July 31, Abancay, Peru

            Every time I ride into a town center in South America I see typical things like restaurants, town squares, cathedrals, hotels and teachers protesting.  I haven't said much about the teacher protests because it just seems like a natural part of the scenery but I've met some of the protesters throughout South America and last night, here in Abancay, I met a group of them and took their pictures and talked with them for a little while. 

            Last October and November in Mexico's Oaxaca the protests reached epic levels when the teachers union hired thugs to cause problems with the Mexican Federal Police, who the teachers felt were brought in to threaten and intimidate them during their previously peaceful demonstrations.  It made national news when the subsequent riots resulted in stores and properties being burned and destroyed, cars being overturned and several people were killed.  That's why I skipped Oaxaca on my way south.

            The protests throughout Argentina were in almost every city, even down in Tierra del Fuego and the rest of Patagonia, regardless of how cold it was.  Teachers would set up camp in the middle of a divider of a main street, or part of a town square or any other visible location; the camps often looked like miniature shanty-towns with improvised heating devices such as burning barrels or improvised portable wood-burning stoves, and various temporary shelters.  Their protest signs are often specific to the local names but the sign themes always referenced the teachers being hungry because they can't afford food, or telling government officials to stop lying to them (in response to various promises) or about the future of their country depending on a solid education, so it's about time that education is valued appropriately.  The protests in Buenos Aires also reached riot proportion worthy of national news during my stay there and I always heard about them from friends back home.  I noticed some protests in Chile but not as frequent as Argentina, and in my short trip through Uruguay I saw signs and stickers with similar themes, but no protests.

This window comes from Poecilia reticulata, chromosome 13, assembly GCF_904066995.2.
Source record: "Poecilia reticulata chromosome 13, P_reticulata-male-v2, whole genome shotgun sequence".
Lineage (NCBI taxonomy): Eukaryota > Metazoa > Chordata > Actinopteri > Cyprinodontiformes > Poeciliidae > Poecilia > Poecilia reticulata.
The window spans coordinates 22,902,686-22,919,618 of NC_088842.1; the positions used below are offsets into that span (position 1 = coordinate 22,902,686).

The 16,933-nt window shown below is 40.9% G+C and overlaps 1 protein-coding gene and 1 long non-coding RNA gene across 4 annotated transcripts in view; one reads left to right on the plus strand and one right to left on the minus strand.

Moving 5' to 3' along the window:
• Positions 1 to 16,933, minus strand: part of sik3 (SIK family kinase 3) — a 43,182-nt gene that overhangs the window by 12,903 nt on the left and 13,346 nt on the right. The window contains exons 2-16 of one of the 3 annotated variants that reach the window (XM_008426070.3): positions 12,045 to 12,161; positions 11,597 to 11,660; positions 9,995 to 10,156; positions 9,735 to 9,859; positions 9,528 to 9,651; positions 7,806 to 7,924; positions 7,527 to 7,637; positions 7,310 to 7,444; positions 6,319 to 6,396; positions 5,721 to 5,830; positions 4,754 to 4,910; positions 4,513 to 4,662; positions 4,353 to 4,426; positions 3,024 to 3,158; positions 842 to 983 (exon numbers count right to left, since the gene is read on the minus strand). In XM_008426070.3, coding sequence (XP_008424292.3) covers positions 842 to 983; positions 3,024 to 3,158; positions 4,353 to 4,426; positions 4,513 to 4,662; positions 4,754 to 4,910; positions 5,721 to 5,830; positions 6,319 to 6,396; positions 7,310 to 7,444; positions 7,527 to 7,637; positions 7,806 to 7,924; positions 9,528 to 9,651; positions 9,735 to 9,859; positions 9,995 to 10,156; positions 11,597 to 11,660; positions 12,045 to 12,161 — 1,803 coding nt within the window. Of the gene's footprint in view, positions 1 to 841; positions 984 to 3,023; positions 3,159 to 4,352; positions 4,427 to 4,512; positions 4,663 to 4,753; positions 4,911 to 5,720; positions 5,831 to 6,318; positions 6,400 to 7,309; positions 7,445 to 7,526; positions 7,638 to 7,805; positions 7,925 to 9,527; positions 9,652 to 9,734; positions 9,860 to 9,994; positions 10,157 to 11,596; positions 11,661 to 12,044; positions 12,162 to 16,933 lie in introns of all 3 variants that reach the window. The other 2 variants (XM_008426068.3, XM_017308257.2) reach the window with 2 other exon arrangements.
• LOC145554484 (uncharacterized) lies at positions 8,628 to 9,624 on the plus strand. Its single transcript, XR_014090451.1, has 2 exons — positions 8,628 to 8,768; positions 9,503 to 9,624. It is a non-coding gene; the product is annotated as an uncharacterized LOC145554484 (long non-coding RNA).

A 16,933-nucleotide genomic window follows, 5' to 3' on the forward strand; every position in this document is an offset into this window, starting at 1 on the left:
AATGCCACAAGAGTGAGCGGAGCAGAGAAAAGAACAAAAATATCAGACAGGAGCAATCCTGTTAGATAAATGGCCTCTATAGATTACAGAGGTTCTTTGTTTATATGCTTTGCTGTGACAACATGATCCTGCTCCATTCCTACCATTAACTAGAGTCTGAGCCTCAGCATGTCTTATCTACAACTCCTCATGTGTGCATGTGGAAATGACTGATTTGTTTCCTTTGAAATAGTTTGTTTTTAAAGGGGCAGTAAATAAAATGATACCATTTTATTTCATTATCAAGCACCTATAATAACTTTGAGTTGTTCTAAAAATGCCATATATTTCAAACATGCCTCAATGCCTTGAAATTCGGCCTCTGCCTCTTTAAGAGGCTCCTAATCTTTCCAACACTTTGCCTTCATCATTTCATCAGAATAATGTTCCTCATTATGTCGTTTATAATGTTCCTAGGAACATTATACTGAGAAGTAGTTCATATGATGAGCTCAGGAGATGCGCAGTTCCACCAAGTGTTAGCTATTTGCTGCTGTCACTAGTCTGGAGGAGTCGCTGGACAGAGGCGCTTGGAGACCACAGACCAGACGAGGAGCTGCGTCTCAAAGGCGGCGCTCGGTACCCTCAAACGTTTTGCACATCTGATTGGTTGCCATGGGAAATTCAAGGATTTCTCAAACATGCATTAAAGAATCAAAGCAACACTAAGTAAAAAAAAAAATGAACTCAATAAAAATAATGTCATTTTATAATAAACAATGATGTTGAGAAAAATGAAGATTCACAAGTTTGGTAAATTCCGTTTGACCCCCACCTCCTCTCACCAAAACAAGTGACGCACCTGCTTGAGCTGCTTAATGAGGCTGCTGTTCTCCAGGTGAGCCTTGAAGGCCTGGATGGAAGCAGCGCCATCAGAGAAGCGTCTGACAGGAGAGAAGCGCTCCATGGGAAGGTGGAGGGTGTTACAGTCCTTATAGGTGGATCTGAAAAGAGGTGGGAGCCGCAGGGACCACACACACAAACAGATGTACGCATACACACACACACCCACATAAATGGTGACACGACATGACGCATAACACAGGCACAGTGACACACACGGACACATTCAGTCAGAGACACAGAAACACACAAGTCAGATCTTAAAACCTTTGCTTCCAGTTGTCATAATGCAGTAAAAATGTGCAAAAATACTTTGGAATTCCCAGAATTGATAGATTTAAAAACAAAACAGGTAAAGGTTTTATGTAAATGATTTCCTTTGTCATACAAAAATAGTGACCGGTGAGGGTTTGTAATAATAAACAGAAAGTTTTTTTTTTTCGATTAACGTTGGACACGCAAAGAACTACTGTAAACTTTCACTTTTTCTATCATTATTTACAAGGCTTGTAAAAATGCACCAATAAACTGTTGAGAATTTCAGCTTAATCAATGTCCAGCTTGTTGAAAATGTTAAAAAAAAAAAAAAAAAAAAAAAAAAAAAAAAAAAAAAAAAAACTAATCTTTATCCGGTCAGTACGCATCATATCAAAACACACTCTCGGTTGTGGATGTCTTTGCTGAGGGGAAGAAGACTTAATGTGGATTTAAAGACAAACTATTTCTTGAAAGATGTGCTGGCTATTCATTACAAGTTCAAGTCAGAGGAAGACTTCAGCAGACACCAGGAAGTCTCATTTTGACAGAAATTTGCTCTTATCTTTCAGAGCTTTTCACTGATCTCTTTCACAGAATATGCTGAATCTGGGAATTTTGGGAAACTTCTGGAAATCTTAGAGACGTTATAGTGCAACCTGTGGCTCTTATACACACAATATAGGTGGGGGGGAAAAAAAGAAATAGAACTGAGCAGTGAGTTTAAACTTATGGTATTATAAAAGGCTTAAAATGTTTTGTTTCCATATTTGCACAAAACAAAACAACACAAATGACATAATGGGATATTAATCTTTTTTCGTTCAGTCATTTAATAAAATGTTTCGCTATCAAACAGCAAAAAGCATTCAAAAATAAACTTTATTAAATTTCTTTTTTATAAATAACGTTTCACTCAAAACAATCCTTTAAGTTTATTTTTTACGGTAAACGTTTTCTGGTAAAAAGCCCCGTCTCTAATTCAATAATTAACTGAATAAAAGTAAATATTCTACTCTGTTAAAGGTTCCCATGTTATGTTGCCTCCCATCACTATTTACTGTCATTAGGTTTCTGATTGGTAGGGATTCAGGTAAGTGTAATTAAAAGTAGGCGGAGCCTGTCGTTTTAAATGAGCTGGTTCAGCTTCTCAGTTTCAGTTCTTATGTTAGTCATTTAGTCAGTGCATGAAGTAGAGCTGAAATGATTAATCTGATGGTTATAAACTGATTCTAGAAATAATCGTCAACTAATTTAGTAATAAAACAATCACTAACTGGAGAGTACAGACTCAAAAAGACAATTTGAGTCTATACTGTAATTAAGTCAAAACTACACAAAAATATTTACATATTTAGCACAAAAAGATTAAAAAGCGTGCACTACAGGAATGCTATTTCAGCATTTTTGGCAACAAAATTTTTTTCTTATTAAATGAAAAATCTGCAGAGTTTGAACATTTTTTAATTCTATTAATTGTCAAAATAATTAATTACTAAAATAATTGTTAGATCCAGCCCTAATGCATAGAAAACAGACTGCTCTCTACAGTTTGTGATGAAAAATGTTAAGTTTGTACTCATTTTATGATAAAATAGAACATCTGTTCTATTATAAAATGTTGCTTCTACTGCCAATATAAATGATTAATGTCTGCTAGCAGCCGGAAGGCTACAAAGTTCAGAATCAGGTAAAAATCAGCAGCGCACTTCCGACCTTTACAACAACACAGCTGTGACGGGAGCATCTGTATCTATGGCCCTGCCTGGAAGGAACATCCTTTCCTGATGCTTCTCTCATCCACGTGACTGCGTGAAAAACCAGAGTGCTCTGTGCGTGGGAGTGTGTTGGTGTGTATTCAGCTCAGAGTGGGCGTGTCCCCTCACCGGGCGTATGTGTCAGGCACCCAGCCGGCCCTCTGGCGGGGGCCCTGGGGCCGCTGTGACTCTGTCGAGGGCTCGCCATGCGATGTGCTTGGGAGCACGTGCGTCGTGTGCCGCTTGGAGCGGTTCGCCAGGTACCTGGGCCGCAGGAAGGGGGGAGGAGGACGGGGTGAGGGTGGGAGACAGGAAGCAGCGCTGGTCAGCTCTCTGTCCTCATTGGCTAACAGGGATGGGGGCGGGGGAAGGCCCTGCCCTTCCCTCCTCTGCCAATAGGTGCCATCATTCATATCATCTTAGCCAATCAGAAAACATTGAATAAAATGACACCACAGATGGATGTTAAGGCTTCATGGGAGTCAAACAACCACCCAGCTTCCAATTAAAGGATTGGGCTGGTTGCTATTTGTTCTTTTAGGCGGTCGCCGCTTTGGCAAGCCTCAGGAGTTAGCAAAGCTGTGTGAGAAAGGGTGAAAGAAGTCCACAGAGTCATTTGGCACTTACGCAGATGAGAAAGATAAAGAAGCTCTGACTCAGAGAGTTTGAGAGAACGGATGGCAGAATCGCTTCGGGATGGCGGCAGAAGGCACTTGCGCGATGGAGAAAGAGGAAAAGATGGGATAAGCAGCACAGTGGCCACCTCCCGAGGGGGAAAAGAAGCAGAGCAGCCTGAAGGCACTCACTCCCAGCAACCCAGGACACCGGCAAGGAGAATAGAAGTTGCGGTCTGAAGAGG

The day after I arrived in Peru I learned about the 2 previous weeks of protests, when roads were blocked and fires were set and more property destroyed, all in the name of teachers protesting.  I could see the evidence as I rode from Puno to Cuzco where tires and other things were left burned on the side of the road.  Boulders and other objects which had been used as road-blocks were pushed to the side of the road and some areas just before and after many of the small towns looked something like a war zone.  When I told the folks in Cuzco which day I rode from Puno to Cuzco they were surprised I hadn't met with any problems but I saw no protesters, just the ugly aftermath of an angry group.

            I saw a very large, peaceful march in Arequipa while I was there, which also seemed like part of the regular functions of a South American society, and now the group of teachers I met tonight.  All of the protesters I've met during my trip, from the Veracruz farmers protesting in their underwear in Mexico city, to the teachers I spoke with tonight, have all been very friendly and just glad to share their issues with someone new.  They usually seem particularly interested in sharing their issues with a gringo, probably in hopes that the issue will be heard by a larger group and may be taken more seriously.  I just empathize with them and wish them the best.

            In many of these protests, marches and demonstrations there are other government workers protesting with the teachers but the emphasis is always on the teachers.  I guess now is where I could say something wise and insightful about the value of education, especially in a developing nation like Peru, but that would be too obvious; I'll just report what I've seen for now.